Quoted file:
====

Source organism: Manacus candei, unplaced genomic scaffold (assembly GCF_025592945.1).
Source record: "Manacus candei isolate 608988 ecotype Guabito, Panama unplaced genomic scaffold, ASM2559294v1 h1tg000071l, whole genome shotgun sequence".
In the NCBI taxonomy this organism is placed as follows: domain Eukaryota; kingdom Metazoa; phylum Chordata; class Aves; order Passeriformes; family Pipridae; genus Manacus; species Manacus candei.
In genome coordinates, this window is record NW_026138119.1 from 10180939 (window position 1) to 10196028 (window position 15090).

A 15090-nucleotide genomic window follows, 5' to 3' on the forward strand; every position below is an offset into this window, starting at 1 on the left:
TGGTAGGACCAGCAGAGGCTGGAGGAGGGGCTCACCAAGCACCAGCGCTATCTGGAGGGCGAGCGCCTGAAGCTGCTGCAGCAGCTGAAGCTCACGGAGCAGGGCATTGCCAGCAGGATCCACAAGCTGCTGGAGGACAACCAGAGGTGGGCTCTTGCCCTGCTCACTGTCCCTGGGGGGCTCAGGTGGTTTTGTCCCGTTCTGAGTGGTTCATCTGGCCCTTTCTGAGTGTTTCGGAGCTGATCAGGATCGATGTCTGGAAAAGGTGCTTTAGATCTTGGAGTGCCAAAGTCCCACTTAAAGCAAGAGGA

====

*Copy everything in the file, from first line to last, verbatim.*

Source organism: Manacus candei, unplaced genomic scaffold (assembly GCF_025592945.1).
Source record: "Manacus candei isolate 608988 ecotype Guabito, Panama unplaced genomic scaffold, ASM2559294v1 h1tg000071l, whole genome shotgun sequence".
In the NCBI taxonomy this organism is placed as follows: domain Eukaryota; kingdom Metazoa; phylum Chordata; class Aves; order Passeriformes; family Pipridae; genus Manacus; species Manacus candei.
In genome coordinates, this window is record NW_026138119.1 from 10180939 (window position 1) to 10196028 (window position 15090).

A 15090-nucleotide genomic window follows, 5' to 3' on the forward strand; every position below is an offset into this window, starting at 1 on the left:
TGGTAGGACCAGCAGAGGCTGGAGGAGGGGCTCACCAAGCACCAGCGCTATCTGGAGGGCGAGCGCCTGAAGCTGCTGCAGCAGCTGAAGCTCACGGAGCAGGGCATTGCCAGCAGGATCCACAAGCTGCTGGAGGACAACCAGAGGTGGGCTCTTGCCCTGCTCACTGTCCCTGGGGGGCTCAGGTGGTTTTGTCCCGTTCTGAGTGGTTCATCTGGCCCTTTCTGAGTGTTTCGGAGCTGATCAGGATCGATGTCTGGAAAAGGTGCTTTAGATCTTGGAGTGCCAAAGTCCCACTTAAAGCAAGAGGA